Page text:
Private Collection, Basel, Switzerland, by 1940
Niklaus Stoecklin, Kunsthalle Basel, 1940, no. 144.
Hans Birkhäuser, Niklaus Stoecklin: Neundvierzig Wiedergaben von Gemälden und Zeichnungen, Basel, 1943, p. 11 and ill. 27.
Niklaus Stoecklin (figs. 1a-b), whose father was a businessman, was born into a family of artists, including his sister and uncle, in Basel, Switzerland and became one of that country’s outstanding twentieth-century painters and designers. From his grandfather, an entomologist and scientific illustrator, he derived a passion for close observation and analytical drawing of natural elements. To further his training he went to art school in Munich in 1914, but the outbreak of the First World War curtailed his studies there, and he returned to Basel. He served in the Swiss army stationed in the Ticino, near the Italian border. He then attended the Academy of Fine Arts, but also studied with his uncle, the painter Heinrich “Haiggi” Müller (1885-1960). His first exhibition of paintings and graphic arts was held in 1915, and his first success was in 1917 with the painting The Red House (fig. 2). Between 1917 and 1919 Stoecklin immersed himself in studying late Gothic Swiss masters, such as Konrad Witz, and also at the same time worked with the founders of the Swiss Expressionist movement. He was involved with the Basel group of artists known as Das Neuen Leben (The New Life) who were intrigued by Cubism, Futurism, and Orphism. On a more practical level Stoecklin began to earn a living by designing posters, and he turned out to have a brilliant, bold graphic sensibility that led to a long career, producing poster designs for all kinds of products and institutions including his hometown (figs. 3a-d).
From about 1917 Stoecklin traveled widely, visiting Italy, Tunisia, Egypt, Greece, and England, and he painted many scenes set in these foreign locations (figs. 4a-d). During the 1920s the artist began painting unsettling figurative subjects and moody still lives (figs. 5a -h), which were quite close to the German art movement dubbed Neue Sachlichkeit (New Objectivity) to identify it as a post-expressionist approach, presenting an unsentimental realism addressing contemporary culture. It consisted of a diverse group of artists. While it’s most famous representatives - Otto Dix, Max Beckmann, and George Grosz - focused on social and political subjects, and others like Christian Schad, Georg Scholz, and Herbert Ploberger were known as portraitists, still others concentrated on still lives and to a degree embody the aspect of Neue Sachlickeit often identified as “Magic Realism” that presented ordinary elements or everyday objects in a manner that was tinged by the strange or fantastic. Among these German advocates of the New Objectivity in still life painting were Josef Mangold, Georg Schrimpf, Anton Räderscheidt , Georg Scholz, and Franz Lenk (figs. 6a-f). Their choice of subject matter, including morbid flowers and exotic cacti, that also figure in Stoecklin’s work (figs. 7a-c), was undoubtedly part of a search for calmness, harmony, and timelessness in the midst of the turbulence of the Weimar Republic.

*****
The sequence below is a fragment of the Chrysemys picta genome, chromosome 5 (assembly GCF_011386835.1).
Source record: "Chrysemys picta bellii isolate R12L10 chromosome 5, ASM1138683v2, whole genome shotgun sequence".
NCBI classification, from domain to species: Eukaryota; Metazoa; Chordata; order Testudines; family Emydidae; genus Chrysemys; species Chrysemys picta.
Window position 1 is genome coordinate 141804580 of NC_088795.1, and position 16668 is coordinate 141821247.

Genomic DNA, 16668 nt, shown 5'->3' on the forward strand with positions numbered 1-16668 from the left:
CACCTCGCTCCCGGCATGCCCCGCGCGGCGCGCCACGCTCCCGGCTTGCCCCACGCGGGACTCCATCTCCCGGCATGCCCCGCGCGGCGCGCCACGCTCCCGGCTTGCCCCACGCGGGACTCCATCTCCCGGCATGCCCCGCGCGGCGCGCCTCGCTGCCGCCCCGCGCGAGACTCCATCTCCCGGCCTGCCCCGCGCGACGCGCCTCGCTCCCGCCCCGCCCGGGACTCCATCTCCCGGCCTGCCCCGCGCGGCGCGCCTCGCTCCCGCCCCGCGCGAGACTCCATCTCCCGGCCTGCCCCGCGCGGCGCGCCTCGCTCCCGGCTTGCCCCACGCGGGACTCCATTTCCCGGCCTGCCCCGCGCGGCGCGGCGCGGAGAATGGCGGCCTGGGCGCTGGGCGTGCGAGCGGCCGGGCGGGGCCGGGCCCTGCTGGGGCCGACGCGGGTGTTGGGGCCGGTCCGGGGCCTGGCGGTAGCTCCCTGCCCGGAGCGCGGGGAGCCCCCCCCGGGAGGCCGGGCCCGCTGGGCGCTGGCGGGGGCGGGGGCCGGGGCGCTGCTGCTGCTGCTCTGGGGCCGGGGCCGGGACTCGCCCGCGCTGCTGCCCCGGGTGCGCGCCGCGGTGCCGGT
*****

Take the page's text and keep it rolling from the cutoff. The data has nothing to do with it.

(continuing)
Although Stoecklin was to be the only non-German artist represented in the ground-breaking Neue Sachlichkeitexhibition held at Mannheim and Dresden in 1925, there were, in fact, a group of other Swiss artists who followed this route, and, like Stoecklin, created evocative still life compositions. These Swiss Neue Sachlichkeit artists included Eduard Gubler, Wilhelm Schmidt, Felix Paravicini, and Aimé Victor and François Barraud (figs. 8a-e ). But it was Stoecklin who emerged as the leading Swiss painter of his generation. Already in the late 1920s Swiss museums presented exhibitions of his work, and he was also commissioned to paint murals. Between 1927 and 1930, Stoecklin often visited Paris, and some elaborate scenes set there would appear in his paintings (fig. 9). In 1933 Stoecklin was the subject of a monograph in French by the distinguished, Polish-born art critic Waldemar George (1893-1970), who noted the painter’s “melodic quality” and his “mixing of reality and unreality,” deriving from “a poetic approach in which the arbitrary power of the imagination reigns as the absolute master,” in what the writer described as Stoecklin’s “tableau-microcosme.”